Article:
News:
The Mavericks, James McMurtry, Kelly Clarkson

Posted by Robert Bartosh
March 13, 2015 - 3:49pm EDT

1 channel is all the Mavericks need on ‘Mono’

The Mavericks
“Mono”
(Valory) 
 


The Mavericks have always been a rootsy band, plying musical turf from Havana to Nashville via Miami. Here their sound is more retro than ever, recalling the era when these sorts of songs were best heard on small radios and big jukeboxes. 

”Mono” was recorded in -- you guessed it -- mono. Kids, that means everything was loaded into one channel, including horns, accordion, bouncy beats and Raul Malo’s glorious tenor.

The Mavericks chose the throwback technology after listening to a bunch of vinyl records for inspiration. The resulting sound takes a little getting used to, and the arrangements become a bit cluttered on a couple of cuts.

But overall, mono serves “Mono” well as a fitting match for the Mavericks’ old-school approach. There are hints of Elvis, the Drifters and Roy Orbison, lots of Latin riffs and country twang, too. It turns out one channel is plenty for the Mavericks’ infectious polyglot performances. (AP)


Life’s a ‘Complicated Game’ for James McMurtry’s characters

James McMurtry
“Complicated Game”
(Complicated Game) 


For the sharply drawn characters portrayed on “Complicated Game,” life is an uphill battle, even in a fishing boat.

James McMurtry’s first release in six years is peopled with struggling crabbers, farmers, hunters and Long Islanders. The album title -- also the name of McMurtry’s new label -- sums up their situations, and his eye for detail makes their stories fascinating, whether the topic is a relationship in need of repair, self-inflicted wounds or caring for cows.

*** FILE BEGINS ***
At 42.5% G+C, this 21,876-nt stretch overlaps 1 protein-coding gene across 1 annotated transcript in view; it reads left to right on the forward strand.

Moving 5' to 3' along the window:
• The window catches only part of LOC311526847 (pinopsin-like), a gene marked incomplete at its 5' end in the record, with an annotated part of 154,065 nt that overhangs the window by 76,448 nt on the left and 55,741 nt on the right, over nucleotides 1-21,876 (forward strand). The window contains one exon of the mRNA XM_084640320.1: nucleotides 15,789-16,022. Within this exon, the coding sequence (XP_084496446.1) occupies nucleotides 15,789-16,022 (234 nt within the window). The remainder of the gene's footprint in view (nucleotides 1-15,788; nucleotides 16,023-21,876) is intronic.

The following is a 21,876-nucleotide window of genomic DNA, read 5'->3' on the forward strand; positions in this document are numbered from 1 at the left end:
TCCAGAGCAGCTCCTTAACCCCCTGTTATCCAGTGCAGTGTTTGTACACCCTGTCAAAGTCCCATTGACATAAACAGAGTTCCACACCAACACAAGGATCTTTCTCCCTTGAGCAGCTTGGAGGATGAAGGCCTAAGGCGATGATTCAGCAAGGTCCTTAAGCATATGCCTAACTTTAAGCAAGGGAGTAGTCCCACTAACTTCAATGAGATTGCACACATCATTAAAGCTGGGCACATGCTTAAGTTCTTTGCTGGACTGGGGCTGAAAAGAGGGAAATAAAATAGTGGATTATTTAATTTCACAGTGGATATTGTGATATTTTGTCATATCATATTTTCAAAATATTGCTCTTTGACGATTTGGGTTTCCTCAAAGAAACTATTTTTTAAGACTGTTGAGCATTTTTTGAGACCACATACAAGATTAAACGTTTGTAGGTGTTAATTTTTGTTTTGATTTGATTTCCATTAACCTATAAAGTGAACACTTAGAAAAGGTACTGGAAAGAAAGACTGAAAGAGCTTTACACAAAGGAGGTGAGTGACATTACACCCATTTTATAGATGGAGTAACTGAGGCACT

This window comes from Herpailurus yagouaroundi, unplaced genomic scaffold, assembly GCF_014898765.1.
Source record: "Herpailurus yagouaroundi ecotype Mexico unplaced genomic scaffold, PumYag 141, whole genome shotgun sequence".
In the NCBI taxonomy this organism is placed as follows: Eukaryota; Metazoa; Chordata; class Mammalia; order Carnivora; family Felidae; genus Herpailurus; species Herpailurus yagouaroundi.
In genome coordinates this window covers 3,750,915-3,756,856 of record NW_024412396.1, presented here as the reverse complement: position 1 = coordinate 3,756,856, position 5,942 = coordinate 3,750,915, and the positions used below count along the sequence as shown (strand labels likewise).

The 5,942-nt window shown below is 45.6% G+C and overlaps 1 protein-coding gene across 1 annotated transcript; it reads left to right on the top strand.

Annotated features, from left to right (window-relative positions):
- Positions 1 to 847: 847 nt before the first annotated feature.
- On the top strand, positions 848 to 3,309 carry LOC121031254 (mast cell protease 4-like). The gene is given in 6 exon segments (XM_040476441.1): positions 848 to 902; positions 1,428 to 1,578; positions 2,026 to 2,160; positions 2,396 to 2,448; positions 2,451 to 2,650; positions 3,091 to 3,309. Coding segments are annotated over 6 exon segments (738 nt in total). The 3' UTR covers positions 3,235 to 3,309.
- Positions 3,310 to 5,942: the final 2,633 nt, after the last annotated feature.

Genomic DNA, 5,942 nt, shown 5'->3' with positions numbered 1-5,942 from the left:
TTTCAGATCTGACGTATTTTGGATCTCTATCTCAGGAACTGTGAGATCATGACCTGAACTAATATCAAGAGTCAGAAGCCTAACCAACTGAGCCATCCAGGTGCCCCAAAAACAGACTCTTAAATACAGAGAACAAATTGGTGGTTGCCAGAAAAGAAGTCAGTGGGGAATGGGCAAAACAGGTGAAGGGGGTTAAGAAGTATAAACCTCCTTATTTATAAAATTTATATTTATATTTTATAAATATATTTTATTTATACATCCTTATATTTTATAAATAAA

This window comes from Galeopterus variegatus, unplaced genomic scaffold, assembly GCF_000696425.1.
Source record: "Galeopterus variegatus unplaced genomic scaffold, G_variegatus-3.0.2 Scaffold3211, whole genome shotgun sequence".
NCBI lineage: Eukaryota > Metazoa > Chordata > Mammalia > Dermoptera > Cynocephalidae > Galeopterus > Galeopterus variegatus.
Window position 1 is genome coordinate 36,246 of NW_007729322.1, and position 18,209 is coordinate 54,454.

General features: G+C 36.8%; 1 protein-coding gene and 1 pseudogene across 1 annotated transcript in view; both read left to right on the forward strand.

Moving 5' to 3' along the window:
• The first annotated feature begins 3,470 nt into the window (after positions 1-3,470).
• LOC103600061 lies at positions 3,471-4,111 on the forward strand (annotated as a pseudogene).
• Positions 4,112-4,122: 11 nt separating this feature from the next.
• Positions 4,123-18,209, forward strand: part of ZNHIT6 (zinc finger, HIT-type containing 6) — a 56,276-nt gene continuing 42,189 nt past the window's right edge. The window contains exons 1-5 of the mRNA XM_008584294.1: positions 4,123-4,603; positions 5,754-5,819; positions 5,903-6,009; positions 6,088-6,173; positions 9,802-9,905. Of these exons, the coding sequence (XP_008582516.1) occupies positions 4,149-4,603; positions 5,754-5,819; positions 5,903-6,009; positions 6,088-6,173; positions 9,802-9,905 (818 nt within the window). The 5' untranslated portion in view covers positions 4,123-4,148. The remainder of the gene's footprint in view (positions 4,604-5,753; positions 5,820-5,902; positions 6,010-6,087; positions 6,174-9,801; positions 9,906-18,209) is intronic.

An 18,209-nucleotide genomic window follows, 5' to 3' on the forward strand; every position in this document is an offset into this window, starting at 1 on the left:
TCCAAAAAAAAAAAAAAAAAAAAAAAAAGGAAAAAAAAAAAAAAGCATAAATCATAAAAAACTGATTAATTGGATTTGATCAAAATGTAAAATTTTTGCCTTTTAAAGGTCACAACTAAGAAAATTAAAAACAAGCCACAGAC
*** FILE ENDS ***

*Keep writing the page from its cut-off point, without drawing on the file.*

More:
Taut lyrics are nothing new for McMurtry, but he has switched up the sonics a bit, setting aside his electric guitar for more varied arrangements. “Forgotten Coast” would play in a tiki bar; “Ain’t Got a Place” is framed with two drummers; and “She Loves Me” includes finger-snapping and doo-wop backing vocals. 

Not that McMurtry’s going soft; his lyrics make nearly every song seem like the blues. (AP)


Kelly Clarkson’s new album fails to woo

Kelly Clarkson
“Piece By Piece”
(RCA, 19)


As one of the most successful “American Idol” winners, Kelly Clarkson can hold her head up high -- she’s still in the game after 13 years. That doesn’t mean her new album, “Piece By Piece,” gets any awards for creativity -- it sounds like a Clarkson album they forgot to release a decade ago. 

This 13-track record writes a check its ambition can’t cash. Sadly, Clarkson’s strong voice is misused on songs so generic, even she probably forgot she’s singing on them. 

Case in point: The first single, “Heartbeat Song,” doesn’t get engaging just by making it high tempo, a modern allegro agitato. The Sia-penned “Invincible,” on the other hand, sounds both catchier and more textured, while “Piece By Piece” is a color-by-numbers pop march. 

The one collaboration on the album, the John Legend-assisted “Run Run Run,” is a beautiful ballad that adds feeling and drama to an album otherwise in a hurry to get to the finish line. (AP)